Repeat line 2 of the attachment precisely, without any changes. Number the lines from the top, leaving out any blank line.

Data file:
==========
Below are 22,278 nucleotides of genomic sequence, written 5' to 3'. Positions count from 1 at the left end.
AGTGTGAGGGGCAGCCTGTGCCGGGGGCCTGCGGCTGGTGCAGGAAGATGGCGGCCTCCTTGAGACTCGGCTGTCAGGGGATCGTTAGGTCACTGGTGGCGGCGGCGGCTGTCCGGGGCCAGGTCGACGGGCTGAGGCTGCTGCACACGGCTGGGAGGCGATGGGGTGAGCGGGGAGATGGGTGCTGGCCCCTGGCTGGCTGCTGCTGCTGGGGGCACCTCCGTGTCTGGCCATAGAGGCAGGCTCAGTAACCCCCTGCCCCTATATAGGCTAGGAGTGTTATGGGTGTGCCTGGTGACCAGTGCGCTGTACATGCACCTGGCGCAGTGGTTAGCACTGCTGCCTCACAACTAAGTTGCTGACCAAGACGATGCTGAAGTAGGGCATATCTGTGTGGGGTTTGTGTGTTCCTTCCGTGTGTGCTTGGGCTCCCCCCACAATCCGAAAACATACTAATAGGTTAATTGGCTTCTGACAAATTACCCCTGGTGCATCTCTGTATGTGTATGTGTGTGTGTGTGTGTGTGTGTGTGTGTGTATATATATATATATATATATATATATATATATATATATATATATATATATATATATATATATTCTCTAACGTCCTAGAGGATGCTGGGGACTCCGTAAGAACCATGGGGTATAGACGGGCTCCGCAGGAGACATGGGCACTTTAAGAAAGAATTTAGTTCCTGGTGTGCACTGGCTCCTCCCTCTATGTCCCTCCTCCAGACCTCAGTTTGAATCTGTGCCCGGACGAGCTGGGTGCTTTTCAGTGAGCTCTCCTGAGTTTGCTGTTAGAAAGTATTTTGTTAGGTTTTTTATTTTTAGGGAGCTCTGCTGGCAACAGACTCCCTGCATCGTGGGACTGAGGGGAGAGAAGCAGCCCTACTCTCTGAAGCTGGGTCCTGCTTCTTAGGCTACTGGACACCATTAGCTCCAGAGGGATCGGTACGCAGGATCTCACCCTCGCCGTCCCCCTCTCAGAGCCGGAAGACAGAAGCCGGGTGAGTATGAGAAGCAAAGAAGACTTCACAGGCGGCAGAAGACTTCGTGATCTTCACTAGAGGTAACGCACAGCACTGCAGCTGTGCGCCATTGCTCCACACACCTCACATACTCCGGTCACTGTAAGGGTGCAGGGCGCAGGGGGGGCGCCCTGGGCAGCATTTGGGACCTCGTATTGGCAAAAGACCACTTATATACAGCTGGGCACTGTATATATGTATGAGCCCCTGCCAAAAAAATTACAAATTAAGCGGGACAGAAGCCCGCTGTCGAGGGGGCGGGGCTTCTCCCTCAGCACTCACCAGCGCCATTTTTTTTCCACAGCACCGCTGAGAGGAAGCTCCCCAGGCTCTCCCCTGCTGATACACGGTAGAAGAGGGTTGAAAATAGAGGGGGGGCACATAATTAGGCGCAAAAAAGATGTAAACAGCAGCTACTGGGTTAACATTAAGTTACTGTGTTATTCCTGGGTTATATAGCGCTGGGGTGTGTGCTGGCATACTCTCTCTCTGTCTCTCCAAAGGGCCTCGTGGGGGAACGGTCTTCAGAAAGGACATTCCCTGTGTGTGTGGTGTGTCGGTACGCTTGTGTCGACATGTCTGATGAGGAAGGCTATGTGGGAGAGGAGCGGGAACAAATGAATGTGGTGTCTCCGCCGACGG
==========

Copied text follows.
AGTGTGAGGGGCAGCCTGTGCCGGGGGCCTGCGGCTGGTGCAGGAAGATGGCGGCCTCCTTGAGACTCGGCTGTCAGGGGATCGTTAGGTCACTGGTGGCGGCGGCGGCTGTCCGGGGCCAGGTCGACGGGCTGAGGCTGCTGCACACGGCTGGGAGGCGATGGGGTGAGCGGGGAGATGGGTGCTGGCCCCTGGCTGGCTGCTGCTGCTGGGGGCACCTCCGTGTCTGGCCATAGAGGCAGGCTCAGTAACCCCCTGCCCCTATATAGGCTAGGAGTGTTATGGGTGTGCCTGGTGACCAGTGCGCTGTACATGCACCTGGCGCAGTGGTTAGCACTGCTGCCTCACAACTAAGTTGCTGACCAAGACGATGCTGAAGTAGGGCATATCTGTGTGGGGTTTGTGTGTTCCTTCCGTGTGTGCTTGGGCTCCCCCCACAATCCGAAAACATACTAATAGGTTAATTGGCTTCTGACAAATTACCCCTGGTGCATCTCTGTATGTGTATGTGTGTGTGTGTGTGTGTGTGTGTGTGTGTATATATATATATATATATATATATATATATATATATATATATATATATATATATATATATATTCTCTAACGTCCTAGAGGATGCTGGGGACTCCGTAAGAACCATGGGGTATAGACGGGCTCCGCAGGAGACATGGGCACTTTAAGAAAGAATTTAGTTCCTGGTGTGCACTGGCTCCTCCCTCTATGTCCCTCCTCCAGACCTCAGTTTGAATCTGTGCCCGGACGAGCTGGGTGCTTTTCAGTGAGCTCTCCTGAGTTTGCTGTTAGAAAGTATTTTGTTAGGTTTTTTATTTTTAGGGAGCTCTGCTGGCAACAGACTCCCTGCATCGTGGGACTGAGGGGAGAGAAGCAGCCCTACTCTCTGAAGCTGGGTCCTGCTTCTTAGGCTACTGGACACCATTAGCTCCAGAGGGATCGGTACGCAGGATCTCACCCTCGCCGTCCCCCTCTCAGAGCCGGAAGACAGAAGCCGGGTGAGTATGAGAAGCAAAGAAGACTTCACAGGCGGCAGAAGACTTCGTGATCTTCACTAGAGGTAACGCACAGCACTGCAGCTGTGCGCCATTGCTCCACACACCTCACATACTCCGGTCACTGTAAGGGTGCAGGGCGCAGGGGGGGCGCCCTGGGCAGCATTTGGGACCTCGTATTGGCAAAAGACCACTTATATACAGCTGGGCACTGTATATATGTATGAGCCCCTGCCAAAAAAATTACAAATTAAGCGGGACAGAAGCCCGCTGTCGAGGGGGCGGGGCTTCTCCCTCAGCACTCACCAGCGCCATTTTTTTTCCACAGCACCGCTGAGAGGAAGCTCCCCAGGCTCTCCCCTGCTGATACACGGTAGAAGAGGGTTGAAAATAGAGGGGGGGCACATAATTAGGCGCAAAAAAGATGTAAACAGCAGCTACTGGGTTAACATTAAGTTACTGTGTTATTCCTGGGTTATATAGCGCTGGGGTGTGTGCTGGCATACTCTCTCTCTGTCTCTCCAAAGGGCCTCGTGGGGGAACGGTCTTCAGAAAGGACATTCCCTGTGTGTGTGGTGTGTCGGTACGCTTGTGTCGACATGTCTGATGAGGAAGGCTATGTGGGAGAGGAGCGGGAACAAATGAATGTGGTGTCTCCGCCGACGG